• Office of Migrant Workers Affairs
  • Office of Consular Affairs
  • Office of Strategic Communications and Research
  • Office of Treaties and Legal Affairs
  • Office of Policy Planning and Coordination
  • Office of Protocol
  • Office of Fiscal Management Services
  • Office of Asset Management and Support Services
  • Human Resource Management Office
  • Intelligence and Security Unit
  • Department Legislative Liaison Unit
  • Internal Audit Service

List of Philippine EmbassiesEdit

Countries in bold mean that the said diplomatic post is located within its territory.

Country Location Ambassador[2]
  Argentina
  Bolivia
  Paraguay
  Uruguay
Buenos Aires Linglingay F. Lacanlale
  Australia
  Nauru
  Tuvalu
  Vanuatu
Canberra Ma. Hellen B. De La Vega
  Austria
  Croatia
  Slovakia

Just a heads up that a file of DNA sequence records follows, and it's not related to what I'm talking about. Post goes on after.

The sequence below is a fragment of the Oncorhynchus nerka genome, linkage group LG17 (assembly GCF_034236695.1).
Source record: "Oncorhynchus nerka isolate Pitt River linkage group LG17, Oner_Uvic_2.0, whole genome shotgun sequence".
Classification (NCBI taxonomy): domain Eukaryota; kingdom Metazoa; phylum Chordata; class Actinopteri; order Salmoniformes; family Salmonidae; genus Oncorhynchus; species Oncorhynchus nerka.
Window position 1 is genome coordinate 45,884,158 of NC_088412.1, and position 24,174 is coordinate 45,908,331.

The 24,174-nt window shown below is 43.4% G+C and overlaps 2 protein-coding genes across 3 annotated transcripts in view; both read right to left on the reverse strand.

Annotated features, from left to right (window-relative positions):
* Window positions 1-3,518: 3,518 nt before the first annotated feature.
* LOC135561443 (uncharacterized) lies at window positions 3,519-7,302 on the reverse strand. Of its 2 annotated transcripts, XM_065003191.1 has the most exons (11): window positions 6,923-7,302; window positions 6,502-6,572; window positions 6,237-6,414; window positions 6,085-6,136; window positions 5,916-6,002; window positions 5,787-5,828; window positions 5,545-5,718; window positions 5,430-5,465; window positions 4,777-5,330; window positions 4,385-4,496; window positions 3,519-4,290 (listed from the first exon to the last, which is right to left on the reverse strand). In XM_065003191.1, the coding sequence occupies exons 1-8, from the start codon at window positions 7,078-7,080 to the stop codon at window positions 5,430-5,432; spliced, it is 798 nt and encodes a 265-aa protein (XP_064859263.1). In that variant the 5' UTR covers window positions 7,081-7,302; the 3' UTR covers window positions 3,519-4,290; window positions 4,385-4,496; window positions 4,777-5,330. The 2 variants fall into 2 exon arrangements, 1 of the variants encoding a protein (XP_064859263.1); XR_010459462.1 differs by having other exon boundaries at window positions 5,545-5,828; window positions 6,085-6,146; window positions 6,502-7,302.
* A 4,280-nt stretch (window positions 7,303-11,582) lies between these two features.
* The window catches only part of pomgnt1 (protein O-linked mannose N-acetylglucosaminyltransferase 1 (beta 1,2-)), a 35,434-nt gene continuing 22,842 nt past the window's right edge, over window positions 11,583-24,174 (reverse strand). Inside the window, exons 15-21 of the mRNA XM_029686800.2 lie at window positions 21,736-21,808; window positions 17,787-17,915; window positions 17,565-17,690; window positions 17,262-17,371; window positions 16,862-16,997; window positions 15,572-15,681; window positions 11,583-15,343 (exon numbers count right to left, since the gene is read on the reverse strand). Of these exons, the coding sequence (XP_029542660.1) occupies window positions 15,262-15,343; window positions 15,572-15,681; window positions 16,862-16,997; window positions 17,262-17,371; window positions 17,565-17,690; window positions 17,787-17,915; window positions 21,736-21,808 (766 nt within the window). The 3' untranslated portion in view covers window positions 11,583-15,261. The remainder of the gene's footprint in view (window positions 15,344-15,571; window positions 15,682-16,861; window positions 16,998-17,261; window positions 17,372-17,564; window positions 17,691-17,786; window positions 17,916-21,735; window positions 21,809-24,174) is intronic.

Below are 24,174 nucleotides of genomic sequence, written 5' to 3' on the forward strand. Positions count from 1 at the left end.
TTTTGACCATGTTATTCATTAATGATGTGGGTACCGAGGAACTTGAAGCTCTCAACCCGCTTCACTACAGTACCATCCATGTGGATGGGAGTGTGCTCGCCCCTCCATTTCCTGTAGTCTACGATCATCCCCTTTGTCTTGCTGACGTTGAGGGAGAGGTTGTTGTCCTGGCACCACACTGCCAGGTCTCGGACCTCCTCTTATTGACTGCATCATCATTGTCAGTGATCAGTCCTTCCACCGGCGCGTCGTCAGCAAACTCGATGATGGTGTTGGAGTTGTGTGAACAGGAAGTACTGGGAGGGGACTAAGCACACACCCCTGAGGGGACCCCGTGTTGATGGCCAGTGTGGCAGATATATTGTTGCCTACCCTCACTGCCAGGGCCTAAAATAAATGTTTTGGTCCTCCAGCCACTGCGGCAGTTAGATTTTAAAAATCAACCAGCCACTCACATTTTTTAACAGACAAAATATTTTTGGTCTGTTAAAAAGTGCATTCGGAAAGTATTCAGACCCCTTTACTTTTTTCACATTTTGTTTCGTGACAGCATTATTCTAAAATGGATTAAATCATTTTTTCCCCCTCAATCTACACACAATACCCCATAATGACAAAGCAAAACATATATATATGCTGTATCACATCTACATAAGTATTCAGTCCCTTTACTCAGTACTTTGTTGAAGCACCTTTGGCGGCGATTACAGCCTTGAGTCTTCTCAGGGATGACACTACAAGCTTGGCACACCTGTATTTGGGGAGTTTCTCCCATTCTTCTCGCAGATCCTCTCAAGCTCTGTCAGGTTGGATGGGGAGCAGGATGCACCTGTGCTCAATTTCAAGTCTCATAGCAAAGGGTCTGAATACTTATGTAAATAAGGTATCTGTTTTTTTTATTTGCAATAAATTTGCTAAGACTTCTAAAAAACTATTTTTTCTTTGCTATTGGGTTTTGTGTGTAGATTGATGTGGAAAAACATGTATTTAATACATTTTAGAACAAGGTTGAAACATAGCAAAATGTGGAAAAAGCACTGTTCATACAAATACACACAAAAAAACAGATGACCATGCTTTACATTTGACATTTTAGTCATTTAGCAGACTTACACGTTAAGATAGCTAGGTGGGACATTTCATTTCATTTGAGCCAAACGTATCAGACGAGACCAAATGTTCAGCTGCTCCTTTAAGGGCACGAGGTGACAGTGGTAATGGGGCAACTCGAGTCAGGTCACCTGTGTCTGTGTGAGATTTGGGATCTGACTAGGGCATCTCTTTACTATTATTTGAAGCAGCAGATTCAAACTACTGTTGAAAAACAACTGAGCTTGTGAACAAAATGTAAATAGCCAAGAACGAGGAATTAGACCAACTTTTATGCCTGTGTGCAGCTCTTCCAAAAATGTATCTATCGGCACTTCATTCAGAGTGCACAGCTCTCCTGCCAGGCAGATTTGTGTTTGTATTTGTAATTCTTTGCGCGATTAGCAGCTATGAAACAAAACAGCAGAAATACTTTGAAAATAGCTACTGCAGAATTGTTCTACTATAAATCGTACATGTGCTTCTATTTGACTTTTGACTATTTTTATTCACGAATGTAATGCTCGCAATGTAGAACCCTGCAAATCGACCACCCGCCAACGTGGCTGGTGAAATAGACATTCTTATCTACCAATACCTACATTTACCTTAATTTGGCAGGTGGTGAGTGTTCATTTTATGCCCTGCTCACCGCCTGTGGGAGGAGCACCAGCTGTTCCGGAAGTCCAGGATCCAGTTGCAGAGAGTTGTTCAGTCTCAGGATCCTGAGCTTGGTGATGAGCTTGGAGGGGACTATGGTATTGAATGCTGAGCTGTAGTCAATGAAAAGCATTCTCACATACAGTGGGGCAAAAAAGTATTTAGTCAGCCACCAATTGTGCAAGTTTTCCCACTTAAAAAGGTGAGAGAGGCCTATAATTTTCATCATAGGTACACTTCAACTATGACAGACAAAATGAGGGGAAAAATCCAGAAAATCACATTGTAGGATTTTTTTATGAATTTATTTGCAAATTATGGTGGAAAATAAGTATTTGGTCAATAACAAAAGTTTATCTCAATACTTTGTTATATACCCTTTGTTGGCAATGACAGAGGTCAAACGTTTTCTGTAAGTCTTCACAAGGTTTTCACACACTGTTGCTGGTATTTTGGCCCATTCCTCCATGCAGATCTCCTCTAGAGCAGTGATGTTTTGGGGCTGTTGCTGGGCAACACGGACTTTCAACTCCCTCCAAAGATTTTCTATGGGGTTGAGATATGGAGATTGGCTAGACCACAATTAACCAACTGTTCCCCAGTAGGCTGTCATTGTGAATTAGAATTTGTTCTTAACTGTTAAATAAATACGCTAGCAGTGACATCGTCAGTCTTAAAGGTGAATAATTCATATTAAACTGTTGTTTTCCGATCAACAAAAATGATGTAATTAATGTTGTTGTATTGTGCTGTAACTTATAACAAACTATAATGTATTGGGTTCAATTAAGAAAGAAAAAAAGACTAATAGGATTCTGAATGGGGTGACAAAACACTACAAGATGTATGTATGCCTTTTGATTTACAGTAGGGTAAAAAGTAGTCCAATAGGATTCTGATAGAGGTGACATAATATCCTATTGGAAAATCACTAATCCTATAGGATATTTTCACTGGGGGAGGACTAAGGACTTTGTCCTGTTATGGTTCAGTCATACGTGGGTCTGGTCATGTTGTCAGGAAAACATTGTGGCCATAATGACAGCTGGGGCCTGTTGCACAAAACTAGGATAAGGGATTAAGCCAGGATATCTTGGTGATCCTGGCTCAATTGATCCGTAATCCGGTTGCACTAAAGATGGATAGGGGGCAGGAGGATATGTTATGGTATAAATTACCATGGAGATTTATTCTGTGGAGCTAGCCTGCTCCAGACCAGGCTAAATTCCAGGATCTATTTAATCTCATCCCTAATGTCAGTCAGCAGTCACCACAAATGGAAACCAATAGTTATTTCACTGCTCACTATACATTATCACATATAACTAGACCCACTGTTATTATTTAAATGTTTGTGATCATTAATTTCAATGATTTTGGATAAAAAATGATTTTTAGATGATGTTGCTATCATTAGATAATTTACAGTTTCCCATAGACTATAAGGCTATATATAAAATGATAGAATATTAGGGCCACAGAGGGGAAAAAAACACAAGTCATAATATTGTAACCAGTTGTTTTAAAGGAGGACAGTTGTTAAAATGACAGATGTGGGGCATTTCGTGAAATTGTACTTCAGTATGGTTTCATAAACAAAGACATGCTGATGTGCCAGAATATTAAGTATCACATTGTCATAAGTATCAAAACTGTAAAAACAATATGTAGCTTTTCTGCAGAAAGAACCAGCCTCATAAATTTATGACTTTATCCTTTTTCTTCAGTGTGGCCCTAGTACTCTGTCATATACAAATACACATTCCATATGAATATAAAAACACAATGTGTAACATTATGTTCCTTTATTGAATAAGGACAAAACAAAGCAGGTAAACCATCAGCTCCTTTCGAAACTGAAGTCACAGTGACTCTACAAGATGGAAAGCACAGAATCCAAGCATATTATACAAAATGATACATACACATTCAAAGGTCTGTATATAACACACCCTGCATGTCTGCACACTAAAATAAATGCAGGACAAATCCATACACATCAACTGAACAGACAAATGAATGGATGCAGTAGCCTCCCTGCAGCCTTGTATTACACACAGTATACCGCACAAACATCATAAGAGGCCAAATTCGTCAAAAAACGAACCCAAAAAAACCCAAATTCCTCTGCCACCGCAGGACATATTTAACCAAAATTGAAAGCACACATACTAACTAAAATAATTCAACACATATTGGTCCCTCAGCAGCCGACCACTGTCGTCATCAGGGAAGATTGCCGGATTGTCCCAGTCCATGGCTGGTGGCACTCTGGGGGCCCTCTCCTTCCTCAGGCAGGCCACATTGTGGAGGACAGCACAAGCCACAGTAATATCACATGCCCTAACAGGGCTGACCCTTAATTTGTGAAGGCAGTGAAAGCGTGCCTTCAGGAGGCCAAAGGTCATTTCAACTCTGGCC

Slovenia
Vienna Maria Cleofe R. Natividad
  Bahrain Manama Alfonso A. Ver
  Bangladesh
  Sri Lanka
  Maldives
Dhaka Vicente Vivencio T. Bandillo
  Belgium
  European Union
  Luxembourg
Brussels Eduardo José A. de Vega
  Brazil
  Colombia
  Guyana
  Suriname
Brasilia Marichu B. Mauro
  Brunei Bandar Seri Begawan Christopher B. Montero
  Cambodia Phnom Penh Myca Magnolia M. Fischer

Charge d'Affaires, a.i.

  Canada Ottawa Petronila P. Garcia
  Chile
  Peru
  Ecuador
Santiago Ma. Teresita C. Daza
  China
  Hong Kong
  Macau
  Mongolia
  North Korea
Beijing José Santiago L. Sta. Romana
  Czech Republic Prague Ombra T. Jainal
  Denmark Copenhagen Leo H. Lim
  Egypt
  Djibouti
  Eritrea
  Ethiopia
  Sudan
Cairo Sulpicio M. Confiado
  France
  Monaco
Paris Ma. Theresa P. Lazaro
  Germany Berlin Ma. Theresa D. De Vega
  Greece
  Cyprus
  Macedonia
Athens Rosario P. Lemque

Chargé d'Affaires, a.i.

  Hungary
  Bosnia and Herzegovina
  Bulgaria
  Moldova
  Montenegro
  Romania
  Serbia
Budapest Maria Fe T. Pangilinan
  India
    Nepal
New Delhi Arvin R. De Leon

Chargé d'Affaires, a.i.

  Indonesia Jakarta Lee Hiong T. Wee
  Iran
  Turkmenistan
  Uzbekistan
Tehran Wilfredo C. Santos
  Iraq Baghdad Julius D. Torres

Chargé d'Affaires, e.p.